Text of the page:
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cello teacher: good idea?

Discussion in 'Miscellaneous [DB]' started by Monkey, Nov 7, 2002.

  1. Monkey

    Monkey Supporting Member

    Mar 8, 2000
    Ohio, USA
    I have played URB on-and-off since 1984, and decided I needed lessons to improve my arco technique. I work at a university, so I arranged lessons from a teacher, and found out that he is a cellist who also teaches bass. I've only met with him once, and he gave me some great tips that have helped. I don't start regular lessons with him for a while, and I wondered if you folks thought it was a good idea to learn arco technique from a cellist (I play French style).
    He suggested I play sitting down with a more cello-like position, which does free my left hand more for moving into thumb position, but feels more awkward for pizz. My feeling is that, even though his main instrument is not bass, I can certainly learn a lot from him. Do you agree?
  2. IMHO, this seems like an excellent idea for a player whose basic technique is fairly strong. If the main need is to work on basic technique, then I would opt for a teacher who is primarily a bassist, as they will likely be more familiar with the technique nuances of the double bass. If the main need is to address musicality, phrasing, and other non-rudimental elements of music (and your rudimental chops are solid), then non-bassist teachers seem like a good fit.

    Why? Here's a basketball analogy: Players at different positions often receive very different training initially; e.g., centers are trained to be physical near the basket, get rebounds, and make layups, while point guards are often trained to handle the ball extremely well, direct the flow of the play, and make more outside shots. Both the point guard and the center can learn from one another to make their respective games stronger (assuming that each is already pretty strong at their original position).

    Anyhoo, that's just my $0.02. YMMV
  3. anonymous0726

    anonymous0726 Guest

    Nov 4, 2001
    A sports analogy. I'm a bit stunned -- almost feeling violated.

    A show of hands for ticketing Mr. Adair -- even though the advice is bass-ically sound, although in poor taste?
  4. A violation? Possibly. Heretical? Maybe. Did it get the point across? Did it make sense? You tell me.
  5. I'm not a big basketball fan, so no it didn't make sense to me, perhaps if you replaced the idea with baseball or football it would.
  6. anonymous0726

    anonymous0726 Guest

    Nov 4, 2001
    I usually use musical analogies to try to describe circumstances in the real world when talking with other musicians.
  7. Bruce Lindfield

    Bruce Lindfield Unprofessional TalkBass Contributor Gold Supporting Member In Memoriam

    Dave Holland plays Cello as well as Bass - there is a young(ish?) UK, Jazz Cello player called Ben Davis who has studied with him and is leading a very impressive Septet - so it works the other way round! ;)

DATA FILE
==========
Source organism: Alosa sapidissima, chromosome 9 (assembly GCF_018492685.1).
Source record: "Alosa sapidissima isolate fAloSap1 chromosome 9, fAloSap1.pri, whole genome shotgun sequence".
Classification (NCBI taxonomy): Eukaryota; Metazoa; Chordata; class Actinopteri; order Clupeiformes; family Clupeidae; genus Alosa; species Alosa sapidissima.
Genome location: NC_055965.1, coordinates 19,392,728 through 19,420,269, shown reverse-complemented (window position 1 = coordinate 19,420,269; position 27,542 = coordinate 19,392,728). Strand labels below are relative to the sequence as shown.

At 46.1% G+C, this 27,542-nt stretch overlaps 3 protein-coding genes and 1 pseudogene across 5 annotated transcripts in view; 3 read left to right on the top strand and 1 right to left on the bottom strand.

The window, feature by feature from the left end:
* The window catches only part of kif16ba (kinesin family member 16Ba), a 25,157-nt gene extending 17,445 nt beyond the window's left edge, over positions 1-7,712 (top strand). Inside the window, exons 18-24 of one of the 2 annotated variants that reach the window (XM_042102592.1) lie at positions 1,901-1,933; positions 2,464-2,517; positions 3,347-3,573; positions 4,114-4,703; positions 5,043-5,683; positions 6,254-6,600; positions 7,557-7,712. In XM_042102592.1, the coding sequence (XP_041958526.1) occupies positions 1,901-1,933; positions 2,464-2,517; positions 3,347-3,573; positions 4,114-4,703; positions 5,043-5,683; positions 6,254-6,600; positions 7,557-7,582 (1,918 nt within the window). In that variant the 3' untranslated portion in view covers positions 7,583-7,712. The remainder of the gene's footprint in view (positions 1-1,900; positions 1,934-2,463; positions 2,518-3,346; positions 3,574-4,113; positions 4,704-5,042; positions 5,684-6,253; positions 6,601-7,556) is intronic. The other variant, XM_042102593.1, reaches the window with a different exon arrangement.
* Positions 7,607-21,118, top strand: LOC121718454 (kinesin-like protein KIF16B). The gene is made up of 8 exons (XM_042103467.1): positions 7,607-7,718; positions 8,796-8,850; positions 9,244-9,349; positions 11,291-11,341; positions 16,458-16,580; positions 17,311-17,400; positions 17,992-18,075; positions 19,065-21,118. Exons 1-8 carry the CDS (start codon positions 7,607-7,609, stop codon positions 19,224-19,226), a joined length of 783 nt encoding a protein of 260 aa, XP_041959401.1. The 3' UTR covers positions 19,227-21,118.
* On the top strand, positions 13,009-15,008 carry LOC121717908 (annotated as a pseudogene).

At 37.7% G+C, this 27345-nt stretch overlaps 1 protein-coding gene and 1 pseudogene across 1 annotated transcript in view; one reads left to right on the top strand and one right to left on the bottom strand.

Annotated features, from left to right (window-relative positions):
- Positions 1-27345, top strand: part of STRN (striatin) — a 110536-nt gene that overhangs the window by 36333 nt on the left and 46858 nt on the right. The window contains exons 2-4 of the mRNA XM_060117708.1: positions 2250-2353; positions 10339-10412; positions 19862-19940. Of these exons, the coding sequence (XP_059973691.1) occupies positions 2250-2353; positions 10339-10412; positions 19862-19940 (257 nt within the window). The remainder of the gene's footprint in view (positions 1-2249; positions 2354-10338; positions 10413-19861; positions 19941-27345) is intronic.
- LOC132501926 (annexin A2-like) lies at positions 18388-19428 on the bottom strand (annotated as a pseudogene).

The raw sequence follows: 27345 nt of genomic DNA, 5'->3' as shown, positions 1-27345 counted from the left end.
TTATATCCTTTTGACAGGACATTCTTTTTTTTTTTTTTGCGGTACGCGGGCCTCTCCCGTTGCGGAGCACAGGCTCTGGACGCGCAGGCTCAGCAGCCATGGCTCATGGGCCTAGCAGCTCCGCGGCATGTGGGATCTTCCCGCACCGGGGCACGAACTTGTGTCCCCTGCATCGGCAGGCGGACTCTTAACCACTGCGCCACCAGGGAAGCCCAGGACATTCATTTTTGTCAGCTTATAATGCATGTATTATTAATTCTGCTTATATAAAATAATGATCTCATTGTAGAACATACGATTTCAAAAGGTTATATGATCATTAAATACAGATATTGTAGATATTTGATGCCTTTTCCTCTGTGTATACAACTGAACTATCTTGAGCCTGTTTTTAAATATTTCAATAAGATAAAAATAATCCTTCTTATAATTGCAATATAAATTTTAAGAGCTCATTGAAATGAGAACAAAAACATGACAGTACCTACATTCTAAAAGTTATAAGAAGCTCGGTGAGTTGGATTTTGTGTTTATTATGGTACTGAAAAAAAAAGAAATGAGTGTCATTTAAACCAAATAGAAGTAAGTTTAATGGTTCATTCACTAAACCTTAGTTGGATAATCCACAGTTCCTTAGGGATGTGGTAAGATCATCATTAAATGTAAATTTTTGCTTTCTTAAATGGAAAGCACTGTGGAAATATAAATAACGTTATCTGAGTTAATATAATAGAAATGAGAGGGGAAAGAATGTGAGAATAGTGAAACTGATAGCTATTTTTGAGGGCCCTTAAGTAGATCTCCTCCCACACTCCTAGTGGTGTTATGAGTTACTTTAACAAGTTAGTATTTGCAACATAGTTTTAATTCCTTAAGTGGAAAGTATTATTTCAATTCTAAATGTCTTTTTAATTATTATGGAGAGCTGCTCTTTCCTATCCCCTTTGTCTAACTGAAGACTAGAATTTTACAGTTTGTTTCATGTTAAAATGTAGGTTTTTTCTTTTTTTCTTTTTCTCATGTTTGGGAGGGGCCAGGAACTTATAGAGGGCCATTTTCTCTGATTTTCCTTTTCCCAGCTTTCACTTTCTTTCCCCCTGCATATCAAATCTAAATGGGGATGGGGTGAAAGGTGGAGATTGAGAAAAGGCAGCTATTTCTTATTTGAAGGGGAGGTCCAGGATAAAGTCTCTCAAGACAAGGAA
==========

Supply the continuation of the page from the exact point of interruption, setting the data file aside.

8. I have tried that with non musicians, easy way to waste the time of two people.:rolleyes:
  9. Chris Fitzgerald

    Chris Fitzgerald Student of Life Staff Member Administrator

    Oct 19, 2000
    Louisville, KY

    I got it. Of course, I live in basketball country...

    At the smaller of the two schools where I teach, they've hired a really good group of jazz faculty who constitute a rhythm section (piano, bass, drums, guitar) plus an alto player. Students who study other instruments and wish to play jazz take applied lessons with a "legit" teacher of their instrument, but take their jazz/improv lessons from one of the jazz faculty. It works welll, as the jazz teacher can then focus more on the musical ideas he's trying to convey and worry less about technique. I had a great time working with a trumpet player a few years back, and we made a lot of progress. I don't see anything wrong with a bassist studying with a cellist, as long as technique isn't supposed to be the main focus of the lessons. If the lessons are about the MUSIC, it can work just fine.
  10. Sam Sherry

    Sam Sherry Inadvertent Microtonalist Supporting Member

    Sep 26, 2001
    Portland, ME
    Euphonic Audio "Player"
    I'm with Chris: All of my "bass" studies have been with bassists but a lot of my "jazz" learning (formal and informal) was from pianists, guitarists and saxophonists. After all, you don't want your solos to sound like a bass-player, you want them to sound like a jazz musician, right? Is he serious? Is he joking?

    I'd be careful about applying cello position and technique. If it hurts, stop. Besides, whatever you want to sound like, it's definitely not like a cellist ;>
  11. Joe Taylor

    Joe Taylor

    Dec 20, 2001
    Tracy CA
    Doc Morton studied under a cellist while at Juliard (sp?) and he plays good bass!! So, why not. One thing I find troubling is that Mark Morton does not list the cello teacher on his resume -- he says that it would hurt his resume if it listed that teacher even with the cellist being a world calss musican. I guess that then you play at that level it is more impressive to claim Gary Karr on the resume.

    I would study under a penny whistle player if it would help my playing.

    Here is one for you my wife is learning to play cello and she say's that she has learned more from me that from her cello teacher. Go figure I don't hardly know the strings of a cello but I do know what good bowing is and how to finger out fingering.


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